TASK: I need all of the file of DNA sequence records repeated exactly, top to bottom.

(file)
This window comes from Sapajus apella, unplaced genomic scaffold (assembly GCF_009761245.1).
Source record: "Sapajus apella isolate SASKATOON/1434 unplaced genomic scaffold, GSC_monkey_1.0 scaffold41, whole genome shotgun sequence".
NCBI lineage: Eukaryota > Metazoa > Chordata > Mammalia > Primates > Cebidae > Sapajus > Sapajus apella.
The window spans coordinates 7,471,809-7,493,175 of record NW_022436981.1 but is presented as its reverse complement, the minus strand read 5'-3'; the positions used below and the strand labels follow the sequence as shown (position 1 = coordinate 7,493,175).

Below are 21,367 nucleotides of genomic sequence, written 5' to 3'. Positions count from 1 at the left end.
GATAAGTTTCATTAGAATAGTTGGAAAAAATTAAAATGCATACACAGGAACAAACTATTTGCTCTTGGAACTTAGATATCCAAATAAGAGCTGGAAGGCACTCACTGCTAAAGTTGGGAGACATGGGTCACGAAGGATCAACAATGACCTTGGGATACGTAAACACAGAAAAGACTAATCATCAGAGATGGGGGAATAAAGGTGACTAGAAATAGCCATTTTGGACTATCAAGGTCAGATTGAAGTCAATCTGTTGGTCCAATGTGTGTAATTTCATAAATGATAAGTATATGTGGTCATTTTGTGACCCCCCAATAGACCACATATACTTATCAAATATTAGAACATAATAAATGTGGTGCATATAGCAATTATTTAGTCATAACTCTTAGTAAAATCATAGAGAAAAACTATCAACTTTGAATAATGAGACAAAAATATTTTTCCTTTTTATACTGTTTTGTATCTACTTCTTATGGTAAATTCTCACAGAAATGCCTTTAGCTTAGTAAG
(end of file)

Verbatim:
This window comes from Sapajus apella, unplaced genomic scaffold (assembly GCF_009761245.1).
Source record: "Sapajus apella isolate SASKATOON/1434 unplaced genomic scaffold, GSC_monkey_1.0 scaffold41, whole genome shotgun sequence".
NCBI lineage: Eukaryota > Metazoa > Chordata > Mammalia > Primates > Cebidae > Sapajus > Sapajus apella.
The window spans coordinates 7,471,809-7,493,175 of record NW_022436981.1 but is presented as its reverse complement, the minus strand read 5'-3'; the positions used below and the strand labels follow the sequence as shown (position 1 = coordinate 7,493,175).

Below are 21,367 nucleotides of genomic sequence, written 5' to 3'. Positions count from 1 at the left end.
GATAAGTTTCATTAGAATAGTTGGAAAAAATTAAAATGCATACACAGGAACAAACTATTTGCTCTTGGAACTTAGATATCCAAATAAGAGCTGGAAGGCACTCACTGCTAAAGTTGGGAGACATGGGTCACGAAGGATCAACAATGACCTTGGGATACGTAAACACAGAAAAGACTAATCATCAGAGATGGGGGAATAAAGGTGACTAGAAATAGCCATTTTGGACTATCAAGGTCAGATTGAAGTCAATCTGTTGGTCCAATGTGTGTAATTTCATAAATGATAAGTATATGTGGTCATTTTGTGACCCCCCAATAGACCACATATACTTATCAAATATTAGAACATAATAAATGTGGTGCATATAGCAATTATTTAGTCATAACTCTTAGTAAAATCATAGAGAAAAACTATCAACTTTGAATAATGAGACAAAAATATTTTTCCTTTTTATACTGTTTTGTATCTACTTCTTATGGTAAATTCTCACAGAAATGCCTTTAGCTTAGTAAG